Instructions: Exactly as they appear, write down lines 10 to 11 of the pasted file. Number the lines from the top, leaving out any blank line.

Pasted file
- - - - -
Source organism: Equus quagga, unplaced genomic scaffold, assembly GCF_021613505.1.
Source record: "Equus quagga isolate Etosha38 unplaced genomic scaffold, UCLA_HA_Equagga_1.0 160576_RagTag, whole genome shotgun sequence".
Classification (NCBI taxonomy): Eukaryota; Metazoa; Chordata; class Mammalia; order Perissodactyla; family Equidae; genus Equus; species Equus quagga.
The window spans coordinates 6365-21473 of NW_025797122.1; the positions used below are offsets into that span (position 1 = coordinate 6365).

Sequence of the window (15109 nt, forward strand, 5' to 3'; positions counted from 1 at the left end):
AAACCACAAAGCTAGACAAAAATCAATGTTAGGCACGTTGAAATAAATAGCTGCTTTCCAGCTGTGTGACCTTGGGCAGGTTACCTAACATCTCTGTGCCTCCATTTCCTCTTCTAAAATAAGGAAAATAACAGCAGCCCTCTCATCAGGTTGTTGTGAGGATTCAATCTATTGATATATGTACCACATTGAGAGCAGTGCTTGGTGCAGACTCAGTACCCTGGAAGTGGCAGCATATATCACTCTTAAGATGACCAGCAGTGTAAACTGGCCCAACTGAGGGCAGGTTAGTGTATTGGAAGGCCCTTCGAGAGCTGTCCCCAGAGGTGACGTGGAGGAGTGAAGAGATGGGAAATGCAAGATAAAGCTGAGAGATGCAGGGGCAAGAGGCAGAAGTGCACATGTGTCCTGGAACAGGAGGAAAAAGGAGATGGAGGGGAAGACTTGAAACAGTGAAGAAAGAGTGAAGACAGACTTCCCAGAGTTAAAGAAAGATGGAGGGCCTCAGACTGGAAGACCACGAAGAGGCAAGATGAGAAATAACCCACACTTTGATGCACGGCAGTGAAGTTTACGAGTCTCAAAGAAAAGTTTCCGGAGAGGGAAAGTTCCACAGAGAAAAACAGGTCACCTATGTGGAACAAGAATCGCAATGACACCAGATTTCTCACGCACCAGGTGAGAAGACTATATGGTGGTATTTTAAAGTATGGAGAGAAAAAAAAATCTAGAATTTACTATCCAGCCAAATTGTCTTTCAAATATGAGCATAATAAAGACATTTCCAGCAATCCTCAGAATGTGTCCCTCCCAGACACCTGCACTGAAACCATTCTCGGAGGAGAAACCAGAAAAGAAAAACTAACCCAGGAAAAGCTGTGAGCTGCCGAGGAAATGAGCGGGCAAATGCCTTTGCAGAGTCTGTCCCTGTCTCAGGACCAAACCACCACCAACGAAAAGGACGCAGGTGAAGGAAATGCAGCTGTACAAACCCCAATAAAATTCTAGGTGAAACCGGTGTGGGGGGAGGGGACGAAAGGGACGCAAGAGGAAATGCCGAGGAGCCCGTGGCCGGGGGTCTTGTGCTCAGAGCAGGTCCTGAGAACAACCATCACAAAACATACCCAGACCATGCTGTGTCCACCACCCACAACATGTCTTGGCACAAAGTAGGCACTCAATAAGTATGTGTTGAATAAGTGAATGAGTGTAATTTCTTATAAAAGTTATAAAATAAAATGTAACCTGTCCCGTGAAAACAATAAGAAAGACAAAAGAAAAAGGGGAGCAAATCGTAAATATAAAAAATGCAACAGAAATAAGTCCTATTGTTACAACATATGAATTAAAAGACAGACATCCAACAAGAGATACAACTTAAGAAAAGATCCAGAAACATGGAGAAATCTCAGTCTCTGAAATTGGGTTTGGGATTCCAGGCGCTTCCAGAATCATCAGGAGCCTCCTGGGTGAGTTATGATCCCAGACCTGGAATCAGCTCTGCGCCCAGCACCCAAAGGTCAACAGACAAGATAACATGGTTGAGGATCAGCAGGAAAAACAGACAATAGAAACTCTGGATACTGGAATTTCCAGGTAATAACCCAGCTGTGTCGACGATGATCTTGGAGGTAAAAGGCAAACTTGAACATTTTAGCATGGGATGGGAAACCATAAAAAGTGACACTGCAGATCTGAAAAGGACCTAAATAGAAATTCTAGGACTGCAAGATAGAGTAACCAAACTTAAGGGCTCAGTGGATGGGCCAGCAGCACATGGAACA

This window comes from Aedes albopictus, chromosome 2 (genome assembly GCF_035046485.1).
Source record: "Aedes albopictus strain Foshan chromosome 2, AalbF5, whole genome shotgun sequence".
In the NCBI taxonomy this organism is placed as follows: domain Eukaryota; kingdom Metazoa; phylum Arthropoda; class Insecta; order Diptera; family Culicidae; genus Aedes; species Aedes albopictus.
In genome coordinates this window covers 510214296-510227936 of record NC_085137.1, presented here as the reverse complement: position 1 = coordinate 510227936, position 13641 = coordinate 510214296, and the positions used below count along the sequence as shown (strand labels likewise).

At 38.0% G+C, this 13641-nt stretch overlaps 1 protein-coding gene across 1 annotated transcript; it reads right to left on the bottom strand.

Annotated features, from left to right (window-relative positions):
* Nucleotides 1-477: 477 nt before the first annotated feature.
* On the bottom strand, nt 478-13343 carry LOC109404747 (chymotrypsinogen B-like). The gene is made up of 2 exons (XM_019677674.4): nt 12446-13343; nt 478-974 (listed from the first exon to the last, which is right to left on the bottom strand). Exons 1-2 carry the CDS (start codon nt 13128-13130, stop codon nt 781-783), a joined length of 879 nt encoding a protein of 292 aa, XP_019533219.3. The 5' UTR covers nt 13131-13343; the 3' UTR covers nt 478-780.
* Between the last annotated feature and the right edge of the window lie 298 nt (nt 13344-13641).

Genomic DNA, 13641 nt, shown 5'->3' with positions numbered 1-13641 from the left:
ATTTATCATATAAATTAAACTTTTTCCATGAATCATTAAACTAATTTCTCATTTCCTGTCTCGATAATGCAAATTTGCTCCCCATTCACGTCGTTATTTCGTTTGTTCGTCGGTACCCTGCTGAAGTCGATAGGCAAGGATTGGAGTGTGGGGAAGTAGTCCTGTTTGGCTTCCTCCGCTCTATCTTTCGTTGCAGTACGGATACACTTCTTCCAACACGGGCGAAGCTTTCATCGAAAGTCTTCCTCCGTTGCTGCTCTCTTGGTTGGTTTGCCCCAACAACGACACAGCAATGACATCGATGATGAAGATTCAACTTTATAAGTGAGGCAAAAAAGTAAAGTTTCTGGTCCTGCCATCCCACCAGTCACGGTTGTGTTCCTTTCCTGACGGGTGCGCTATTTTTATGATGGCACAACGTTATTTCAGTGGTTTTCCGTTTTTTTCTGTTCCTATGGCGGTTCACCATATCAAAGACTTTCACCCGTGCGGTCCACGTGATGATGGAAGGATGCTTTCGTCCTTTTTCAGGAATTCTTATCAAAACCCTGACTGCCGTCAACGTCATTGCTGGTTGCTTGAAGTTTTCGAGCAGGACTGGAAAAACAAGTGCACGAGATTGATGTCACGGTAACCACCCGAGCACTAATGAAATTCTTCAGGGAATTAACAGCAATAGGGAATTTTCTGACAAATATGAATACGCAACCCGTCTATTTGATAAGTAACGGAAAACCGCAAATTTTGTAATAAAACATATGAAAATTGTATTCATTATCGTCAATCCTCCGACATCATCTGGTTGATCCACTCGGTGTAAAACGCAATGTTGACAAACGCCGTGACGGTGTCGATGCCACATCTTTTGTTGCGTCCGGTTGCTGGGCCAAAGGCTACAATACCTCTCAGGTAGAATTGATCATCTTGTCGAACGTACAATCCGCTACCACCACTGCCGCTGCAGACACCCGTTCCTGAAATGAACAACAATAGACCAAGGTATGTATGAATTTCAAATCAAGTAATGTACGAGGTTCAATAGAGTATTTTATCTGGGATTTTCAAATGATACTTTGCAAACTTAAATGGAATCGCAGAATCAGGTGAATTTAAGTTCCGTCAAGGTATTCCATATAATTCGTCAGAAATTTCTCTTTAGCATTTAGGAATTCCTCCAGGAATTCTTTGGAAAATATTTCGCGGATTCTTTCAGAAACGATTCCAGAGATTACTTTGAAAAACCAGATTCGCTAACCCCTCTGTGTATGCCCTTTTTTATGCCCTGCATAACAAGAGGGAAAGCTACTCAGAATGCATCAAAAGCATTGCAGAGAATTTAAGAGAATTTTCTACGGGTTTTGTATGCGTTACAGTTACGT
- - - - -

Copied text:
In genome coordinates this window covers 510214296-510227936 of record NC_085137.1, presented here as the reverse complement: position 1 = coordinate 510227936, position 13641 = coordinate 510214296, and the positions used below count along the sequence as shown (strand labels likewise).

At 38.0% G+C, this 13641-nt stretch overlaps 1 protein-coding gene across 1 annotated transcript; it reads right to left on the bottom strand.